Healthy workplaces - well-being for business

2nd of June 2016
Healthy workplaces - well-being for business

Chris Parkes, operations director at UK-based services provider Julius Rutherfoord, winner of the ‘healthy workplace’ category for the second time running in the Kimberly-Clark Professional Golden Service Awards 2015 – shares advice on improving employee well-being.

Getting workplace well-being right is essential for businesses that are striving to grow in a challenging economic environment. A healthy workplace needs more than just great cleaning. Although tackling germs is important, often staff well-being, motivation and productivity can be increased through a more holistic approach to your working culture.

Well-being starts with the physical environment – noise, light, space, footfall, temperature, ventilation and cleanliness all make a big difference to staff productivity and morale.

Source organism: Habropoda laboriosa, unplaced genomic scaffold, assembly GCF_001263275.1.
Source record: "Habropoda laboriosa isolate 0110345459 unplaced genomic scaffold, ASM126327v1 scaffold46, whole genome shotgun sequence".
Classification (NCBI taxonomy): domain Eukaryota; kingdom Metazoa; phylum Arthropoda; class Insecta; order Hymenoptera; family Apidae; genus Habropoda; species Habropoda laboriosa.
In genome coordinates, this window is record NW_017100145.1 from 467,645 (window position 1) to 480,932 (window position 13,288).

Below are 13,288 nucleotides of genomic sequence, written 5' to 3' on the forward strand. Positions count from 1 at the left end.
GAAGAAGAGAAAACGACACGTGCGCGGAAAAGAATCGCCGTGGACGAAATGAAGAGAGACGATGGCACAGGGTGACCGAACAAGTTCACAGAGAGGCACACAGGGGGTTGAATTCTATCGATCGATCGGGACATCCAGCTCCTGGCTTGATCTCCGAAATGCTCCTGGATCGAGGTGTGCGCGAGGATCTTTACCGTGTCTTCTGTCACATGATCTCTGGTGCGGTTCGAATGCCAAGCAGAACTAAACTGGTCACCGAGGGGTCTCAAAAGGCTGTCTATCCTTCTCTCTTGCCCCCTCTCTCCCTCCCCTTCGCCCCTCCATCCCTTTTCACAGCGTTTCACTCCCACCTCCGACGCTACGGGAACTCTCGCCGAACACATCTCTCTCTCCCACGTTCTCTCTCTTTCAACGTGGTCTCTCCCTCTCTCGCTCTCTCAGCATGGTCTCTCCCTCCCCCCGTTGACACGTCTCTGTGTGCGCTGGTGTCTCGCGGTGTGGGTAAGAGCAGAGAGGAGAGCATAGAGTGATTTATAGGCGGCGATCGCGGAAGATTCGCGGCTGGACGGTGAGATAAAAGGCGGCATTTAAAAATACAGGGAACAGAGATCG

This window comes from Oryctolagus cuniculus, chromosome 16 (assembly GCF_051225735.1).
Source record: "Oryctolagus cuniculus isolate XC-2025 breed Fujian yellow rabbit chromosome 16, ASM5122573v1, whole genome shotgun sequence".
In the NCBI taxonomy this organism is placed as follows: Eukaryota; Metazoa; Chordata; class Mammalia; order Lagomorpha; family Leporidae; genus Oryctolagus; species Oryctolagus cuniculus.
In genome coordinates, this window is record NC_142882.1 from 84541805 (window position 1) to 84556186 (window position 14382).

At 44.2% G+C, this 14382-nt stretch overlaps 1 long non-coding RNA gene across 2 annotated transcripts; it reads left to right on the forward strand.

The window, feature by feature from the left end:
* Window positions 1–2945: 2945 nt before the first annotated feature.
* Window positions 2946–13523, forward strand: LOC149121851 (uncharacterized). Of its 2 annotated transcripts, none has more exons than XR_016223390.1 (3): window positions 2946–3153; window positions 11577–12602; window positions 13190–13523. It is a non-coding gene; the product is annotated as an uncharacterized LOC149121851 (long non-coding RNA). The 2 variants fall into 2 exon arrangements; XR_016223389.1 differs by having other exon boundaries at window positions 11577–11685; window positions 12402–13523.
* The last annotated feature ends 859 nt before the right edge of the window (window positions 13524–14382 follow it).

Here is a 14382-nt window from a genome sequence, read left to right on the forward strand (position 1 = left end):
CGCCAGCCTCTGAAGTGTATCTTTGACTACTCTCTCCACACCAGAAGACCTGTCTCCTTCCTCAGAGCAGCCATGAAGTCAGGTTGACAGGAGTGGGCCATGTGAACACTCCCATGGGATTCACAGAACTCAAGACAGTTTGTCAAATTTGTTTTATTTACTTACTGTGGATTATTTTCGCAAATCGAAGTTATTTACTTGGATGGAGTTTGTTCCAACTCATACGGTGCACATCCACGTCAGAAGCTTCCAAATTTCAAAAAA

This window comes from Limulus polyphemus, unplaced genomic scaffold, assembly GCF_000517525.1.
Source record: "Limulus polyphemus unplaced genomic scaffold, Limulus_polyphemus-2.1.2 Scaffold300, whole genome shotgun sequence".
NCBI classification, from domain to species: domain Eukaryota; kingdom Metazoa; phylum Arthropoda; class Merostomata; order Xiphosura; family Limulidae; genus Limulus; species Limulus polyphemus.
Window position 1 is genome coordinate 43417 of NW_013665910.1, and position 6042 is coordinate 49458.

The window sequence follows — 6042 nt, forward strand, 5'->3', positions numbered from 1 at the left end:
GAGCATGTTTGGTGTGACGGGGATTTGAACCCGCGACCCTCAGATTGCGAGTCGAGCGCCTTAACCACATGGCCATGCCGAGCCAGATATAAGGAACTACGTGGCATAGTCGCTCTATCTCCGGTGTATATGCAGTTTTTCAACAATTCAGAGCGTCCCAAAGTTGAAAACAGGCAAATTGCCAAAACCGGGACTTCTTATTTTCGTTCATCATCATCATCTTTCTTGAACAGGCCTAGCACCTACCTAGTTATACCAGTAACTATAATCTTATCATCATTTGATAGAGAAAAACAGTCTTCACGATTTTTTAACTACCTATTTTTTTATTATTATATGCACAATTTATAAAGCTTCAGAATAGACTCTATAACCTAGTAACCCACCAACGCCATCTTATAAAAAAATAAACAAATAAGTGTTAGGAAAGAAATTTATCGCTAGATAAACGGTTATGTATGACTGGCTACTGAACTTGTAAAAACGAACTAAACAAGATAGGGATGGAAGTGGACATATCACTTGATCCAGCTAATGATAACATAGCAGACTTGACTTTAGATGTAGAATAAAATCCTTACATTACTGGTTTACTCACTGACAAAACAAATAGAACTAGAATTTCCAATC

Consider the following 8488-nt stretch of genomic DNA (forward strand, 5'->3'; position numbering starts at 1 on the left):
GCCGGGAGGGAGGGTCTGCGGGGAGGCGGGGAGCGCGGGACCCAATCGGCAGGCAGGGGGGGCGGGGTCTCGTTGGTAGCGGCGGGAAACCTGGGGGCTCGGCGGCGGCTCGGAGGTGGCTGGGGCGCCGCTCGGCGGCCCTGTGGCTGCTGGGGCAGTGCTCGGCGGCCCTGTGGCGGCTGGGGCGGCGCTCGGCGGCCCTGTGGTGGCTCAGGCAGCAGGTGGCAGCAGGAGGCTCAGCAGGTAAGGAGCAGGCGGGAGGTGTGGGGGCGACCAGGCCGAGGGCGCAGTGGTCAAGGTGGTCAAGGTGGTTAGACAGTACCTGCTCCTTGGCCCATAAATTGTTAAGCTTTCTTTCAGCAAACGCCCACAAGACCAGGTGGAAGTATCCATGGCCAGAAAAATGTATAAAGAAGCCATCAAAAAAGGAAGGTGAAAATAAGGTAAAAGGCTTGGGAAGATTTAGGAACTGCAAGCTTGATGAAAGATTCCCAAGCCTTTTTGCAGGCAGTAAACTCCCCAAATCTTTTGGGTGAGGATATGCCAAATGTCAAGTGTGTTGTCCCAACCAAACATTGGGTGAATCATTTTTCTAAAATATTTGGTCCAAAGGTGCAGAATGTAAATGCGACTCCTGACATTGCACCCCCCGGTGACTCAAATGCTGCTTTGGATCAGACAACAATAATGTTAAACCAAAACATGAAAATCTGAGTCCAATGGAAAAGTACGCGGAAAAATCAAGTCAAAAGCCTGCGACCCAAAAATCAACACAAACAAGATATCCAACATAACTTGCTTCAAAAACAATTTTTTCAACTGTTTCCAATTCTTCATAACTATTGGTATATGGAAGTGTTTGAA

As well as ensuring these fundamental working conditions are in place, take extra measures to boost employee well-being. Actions like providing fresh fruit, water dispensers for hydration, adding cycle racks to encourage staff to cycle to work and offering flexible working can create a healthy working culture and improve business performance.

Well-being champions

My organisation implemented a Healthy Workplace Initiative in 2012, taking a number of steps to reduce risk from germ hotspots. Frequently used objects such as lift buttons, kettles, microwaves and door handles present the greatest threat of germs spreading. Actions included swab testing for germs, introducing specially formulated mobile phone cleaning wipes and running staff workshops where tips to help reduce the spread of bacteria were shared.

Those organisations looking to introduce a healthy workplace programme of their own should appoint a Health and Well-being Champion, or champions, to ensure that initiatives are communicated throughout the business and to encourage healthy workplace thinking. In our business, every new employee receives a healthy workplace induction to ensure they understand the company ethos and the wider benefits of hygiene and well-being. These activities should be communicated via the staff newsletter and company intranet.

You could introduce a ‘Cleaner Desk Initiative’ and highlight the benefits of a cleaner, more organised desk through staff communications to promote a better workplace environment. Regular housekeeping competitions between different head office departments, help to maintain awareness and standards.

Office design